The last player to win the Premier League title while playing for different clubs in successive seasons was Eric Cantona*. This season, 24 years on and assuming Chelsea defends its 10-point lead, N’Golo Kante will emulate him. Both are French, they share a first syllable to their surnames, both are hard-working and both have galvanized doubting teammates, but it’s hard to imagine two less similar players.
*That’s assuming you ignore the claims of Mark Schwarzer who was a backup goalkeeper at Chelsea in 2014-15 and Leicester in 2015-16 and so was part of two title-winning squads–without playing a game in either season.
Cantona arrived giving the impression that he was doing English football a favor by playing in it. He had an arrogance and a charm, he was reckless and he sought the limelight; he made those around him believe because he had such an excess of self-belief. Kante, on the contrary, is self-effacing. He has risen from the obscurity of the French lower leagues in a remarkable short period of time. He is humble and diligent, and the inspiration he offers stems from the fact that he plays with the energy of two men.
It would probably be an exaggeration or over-simplification to say that the difference between the relegation-haunted Leicester this season and the title-winners of last year is Kante’s departure, but nobody should doubt its significance. In that deep-lying midfield role he protected the center backs Wes Morgan and Robert Huth so thoroughly that their jobs became little more than heading away balls played over him or crossed in from the flanks. Without Kante, both Morgan and Huth have been exposed and have looked exactly what they are: aging players of limited pace who struggle to cope when players get a run at them.
Similarly, Danny Drinkwater, who last season was forever measuring balls over the top for Jamie Vardy to run onto, has found himself having to perform additional defensive work and has looked vulnerable without his hyperactive partner. He’s been reduced to 0.5 key passes a game this season, compared to 1.3 in the title-winning campaign.
Kante is not the only difference between the Chelsea of last season and the Chelsea of this much more fruitful campaign, but on the field he is the biggest change. Just as he got the best out of Drinkwater, so, too, has he rejuvenated Nemanja Matic, whose key passes are up by a third. And just as he protected Morgan and Huth, Gary Cahill, Cesar Azpilicueta and David Luiz have thrived behind him.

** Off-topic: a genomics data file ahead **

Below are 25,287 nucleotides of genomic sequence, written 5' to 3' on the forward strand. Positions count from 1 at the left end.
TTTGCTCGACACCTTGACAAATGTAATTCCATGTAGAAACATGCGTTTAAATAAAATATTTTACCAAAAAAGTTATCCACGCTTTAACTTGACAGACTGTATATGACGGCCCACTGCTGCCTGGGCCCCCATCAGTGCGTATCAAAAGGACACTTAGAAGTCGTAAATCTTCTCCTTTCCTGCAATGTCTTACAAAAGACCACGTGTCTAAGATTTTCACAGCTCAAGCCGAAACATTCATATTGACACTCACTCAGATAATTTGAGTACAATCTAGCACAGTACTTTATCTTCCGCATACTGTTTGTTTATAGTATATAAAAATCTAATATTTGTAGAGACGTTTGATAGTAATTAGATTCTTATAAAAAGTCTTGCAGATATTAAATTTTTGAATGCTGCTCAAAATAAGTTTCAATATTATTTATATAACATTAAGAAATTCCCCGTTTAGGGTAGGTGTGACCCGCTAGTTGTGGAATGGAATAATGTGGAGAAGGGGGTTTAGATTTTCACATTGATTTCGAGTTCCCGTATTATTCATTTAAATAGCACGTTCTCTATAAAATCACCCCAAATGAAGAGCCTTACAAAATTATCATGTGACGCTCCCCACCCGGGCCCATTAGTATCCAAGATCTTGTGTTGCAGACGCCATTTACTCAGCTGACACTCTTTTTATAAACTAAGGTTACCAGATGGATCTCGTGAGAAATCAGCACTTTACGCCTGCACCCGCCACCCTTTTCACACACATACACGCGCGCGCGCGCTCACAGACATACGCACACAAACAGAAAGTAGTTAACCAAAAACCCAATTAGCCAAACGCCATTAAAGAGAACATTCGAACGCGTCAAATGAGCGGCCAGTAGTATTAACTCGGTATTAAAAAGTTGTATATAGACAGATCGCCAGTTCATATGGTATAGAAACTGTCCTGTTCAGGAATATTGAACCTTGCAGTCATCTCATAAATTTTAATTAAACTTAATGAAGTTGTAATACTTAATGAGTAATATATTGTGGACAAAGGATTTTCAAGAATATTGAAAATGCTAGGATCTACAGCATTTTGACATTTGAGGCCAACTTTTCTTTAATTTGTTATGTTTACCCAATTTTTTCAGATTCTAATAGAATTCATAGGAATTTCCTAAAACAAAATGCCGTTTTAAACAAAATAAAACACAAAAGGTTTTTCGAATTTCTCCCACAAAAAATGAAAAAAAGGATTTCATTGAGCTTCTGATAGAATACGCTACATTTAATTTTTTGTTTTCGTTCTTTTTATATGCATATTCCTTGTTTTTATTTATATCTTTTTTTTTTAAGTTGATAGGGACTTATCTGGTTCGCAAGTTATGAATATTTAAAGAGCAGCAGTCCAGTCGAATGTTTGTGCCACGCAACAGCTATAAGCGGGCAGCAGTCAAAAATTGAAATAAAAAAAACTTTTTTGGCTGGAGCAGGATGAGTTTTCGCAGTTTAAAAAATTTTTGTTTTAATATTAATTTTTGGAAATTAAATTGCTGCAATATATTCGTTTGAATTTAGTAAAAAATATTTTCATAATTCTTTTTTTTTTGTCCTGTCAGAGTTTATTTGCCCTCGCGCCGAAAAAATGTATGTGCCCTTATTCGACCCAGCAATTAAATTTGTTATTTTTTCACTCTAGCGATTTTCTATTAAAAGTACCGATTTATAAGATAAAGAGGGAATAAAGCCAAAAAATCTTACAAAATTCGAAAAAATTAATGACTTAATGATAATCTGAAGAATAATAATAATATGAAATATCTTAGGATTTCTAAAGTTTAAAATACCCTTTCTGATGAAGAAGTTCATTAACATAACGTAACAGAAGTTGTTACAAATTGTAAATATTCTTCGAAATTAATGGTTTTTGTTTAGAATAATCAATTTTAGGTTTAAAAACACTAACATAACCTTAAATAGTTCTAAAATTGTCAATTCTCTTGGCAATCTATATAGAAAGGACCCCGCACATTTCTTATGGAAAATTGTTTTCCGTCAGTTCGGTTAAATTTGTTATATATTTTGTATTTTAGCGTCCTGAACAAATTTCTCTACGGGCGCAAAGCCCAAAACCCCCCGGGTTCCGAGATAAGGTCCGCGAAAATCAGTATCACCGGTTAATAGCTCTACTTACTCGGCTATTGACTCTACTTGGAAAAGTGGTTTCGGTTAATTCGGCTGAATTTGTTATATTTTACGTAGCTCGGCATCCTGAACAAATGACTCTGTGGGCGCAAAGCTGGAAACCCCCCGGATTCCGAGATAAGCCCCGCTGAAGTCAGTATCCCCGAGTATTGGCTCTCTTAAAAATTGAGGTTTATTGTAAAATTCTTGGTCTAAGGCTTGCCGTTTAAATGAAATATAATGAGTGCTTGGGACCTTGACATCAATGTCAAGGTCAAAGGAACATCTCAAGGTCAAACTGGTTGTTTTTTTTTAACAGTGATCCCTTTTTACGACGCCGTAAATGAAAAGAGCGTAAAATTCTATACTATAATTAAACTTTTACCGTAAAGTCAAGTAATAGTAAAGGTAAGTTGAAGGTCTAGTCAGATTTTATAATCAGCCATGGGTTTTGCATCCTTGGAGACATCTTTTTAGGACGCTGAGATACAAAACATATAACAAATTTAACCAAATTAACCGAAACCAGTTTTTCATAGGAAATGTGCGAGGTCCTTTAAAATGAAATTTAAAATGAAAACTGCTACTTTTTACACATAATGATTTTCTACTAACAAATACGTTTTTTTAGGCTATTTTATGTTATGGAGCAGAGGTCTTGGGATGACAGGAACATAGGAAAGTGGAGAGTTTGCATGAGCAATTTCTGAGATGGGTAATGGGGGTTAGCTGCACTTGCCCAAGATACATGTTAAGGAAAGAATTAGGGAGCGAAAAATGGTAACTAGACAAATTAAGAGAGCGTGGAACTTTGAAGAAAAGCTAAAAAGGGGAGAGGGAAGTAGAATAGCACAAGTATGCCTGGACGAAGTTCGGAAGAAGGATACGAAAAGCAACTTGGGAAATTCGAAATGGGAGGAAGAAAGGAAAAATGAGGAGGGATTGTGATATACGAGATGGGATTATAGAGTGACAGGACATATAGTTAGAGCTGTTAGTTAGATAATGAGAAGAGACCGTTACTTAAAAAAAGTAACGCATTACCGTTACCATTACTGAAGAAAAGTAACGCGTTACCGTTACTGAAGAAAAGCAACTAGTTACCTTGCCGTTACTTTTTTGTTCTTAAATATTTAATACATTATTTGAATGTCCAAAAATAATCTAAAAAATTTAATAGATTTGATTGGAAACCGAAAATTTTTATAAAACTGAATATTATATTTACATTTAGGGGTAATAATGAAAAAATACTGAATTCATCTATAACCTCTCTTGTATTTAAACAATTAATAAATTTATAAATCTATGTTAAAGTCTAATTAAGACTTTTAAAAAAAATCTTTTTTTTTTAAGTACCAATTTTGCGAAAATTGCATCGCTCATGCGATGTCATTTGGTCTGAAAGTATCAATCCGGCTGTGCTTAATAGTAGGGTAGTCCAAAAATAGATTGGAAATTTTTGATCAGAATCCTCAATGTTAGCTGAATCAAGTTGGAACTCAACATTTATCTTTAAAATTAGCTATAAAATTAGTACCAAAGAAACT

Entering the weekend, Kante had made 3.6 tackles per game this season, the third most of any player in the Premier League. He had also made 2.3 interceptions per game, the fifth-most of any midfielder.
“He's everywhere,” said Eden Hazard after last Monday’s 2-1 win at West Ham. “I think sometimes when I'm on the pitch I see him twice. One on the left, one on the right. I think I'm playing with twins.”
But to categorize Kante as purely a destructive player would be misleading. The obvious comparison is with Claude Makelele, another French former Chelsea player who operated to profound effect just in front of the defensive line. It was his reading of the game and his ball-winning that caught the eye, but he was also vital for the way he would initiate attacks, a metronome who could be relied upon not to give the ball away. (Kante himself says his role model was Lassana Diarra, another French former Chelsea player who is only six years older but is currently without a club having been released by Marseille).
Kante’s pass success rate is 88.3% this season, the 16th best in the league. That only tells part of the story though. Only two of the players above him in that ranking play more passes per game and only one more plays more long passes. Kante is not, in other words, just nudging a simple ball to a teammate; he is achieving that level of accuracy with a full range of passing.
Last Monday, Kante made 50 passes, 45 of them accurate.
“He made five mistakes,” Chelsea manager Antonio Conte said in mock frustration after the game. “He has to improve in this. He has to improve. I am joking. But I have to find one situation to tell him to improve. He's playing really well. He has great stamina, great quality and we are working to improve that quality.”
Yet just four years ago, before his reported £29 million move to Chelsea and before he became a part-time starter for host France at Euro 2016, Kante was playing for Boulogne in the French third tier. He helped Caen to promotion from the French second tier the following season and after just one year at the highest level in France, moved to Leicester. What happened there, of course, bordered on the miraculous, so much so that Chelsea’s elevation from 10th to first seems almost normal.
Cantona, of course, stayed at United and after his glorious first season and won three more league titles. Kante is only 25. He could easily match that. But he could surpass Cantona, who never quite turned it on in the Champions League.
Kante hasn’t even played a Champions League game yet, and that is the next challenge.